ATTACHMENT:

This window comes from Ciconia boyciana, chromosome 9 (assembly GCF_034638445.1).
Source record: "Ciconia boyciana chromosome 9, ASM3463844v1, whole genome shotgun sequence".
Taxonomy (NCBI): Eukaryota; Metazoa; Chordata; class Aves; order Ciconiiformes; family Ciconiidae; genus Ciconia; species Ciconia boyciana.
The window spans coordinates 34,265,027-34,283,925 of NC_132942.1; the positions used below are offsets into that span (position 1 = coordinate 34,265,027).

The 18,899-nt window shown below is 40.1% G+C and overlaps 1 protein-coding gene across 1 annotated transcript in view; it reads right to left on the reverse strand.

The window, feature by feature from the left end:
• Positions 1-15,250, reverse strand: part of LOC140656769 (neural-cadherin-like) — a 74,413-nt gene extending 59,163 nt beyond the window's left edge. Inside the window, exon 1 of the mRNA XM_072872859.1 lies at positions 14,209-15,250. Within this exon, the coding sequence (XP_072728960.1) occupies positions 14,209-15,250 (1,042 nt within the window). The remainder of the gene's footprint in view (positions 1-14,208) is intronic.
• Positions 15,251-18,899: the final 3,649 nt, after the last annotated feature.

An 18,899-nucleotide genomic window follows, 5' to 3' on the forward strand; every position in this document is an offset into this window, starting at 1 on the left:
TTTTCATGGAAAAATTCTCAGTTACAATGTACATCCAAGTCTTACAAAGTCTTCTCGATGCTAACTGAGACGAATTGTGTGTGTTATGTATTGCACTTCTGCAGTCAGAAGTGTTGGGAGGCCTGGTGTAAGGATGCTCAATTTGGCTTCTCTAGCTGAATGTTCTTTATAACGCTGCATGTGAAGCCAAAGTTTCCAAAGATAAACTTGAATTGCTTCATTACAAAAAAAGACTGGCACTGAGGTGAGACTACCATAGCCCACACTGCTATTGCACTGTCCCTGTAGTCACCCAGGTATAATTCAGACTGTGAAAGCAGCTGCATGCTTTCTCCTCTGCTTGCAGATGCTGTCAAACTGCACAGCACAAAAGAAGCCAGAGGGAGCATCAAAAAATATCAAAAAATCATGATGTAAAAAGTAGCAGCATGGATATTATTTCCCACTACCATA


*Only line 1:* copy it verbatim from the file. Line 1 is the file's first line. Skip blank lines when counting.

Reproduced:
This window comes from Ciconia boyciana, chromosome 9 (assembly GCF_034638445.1).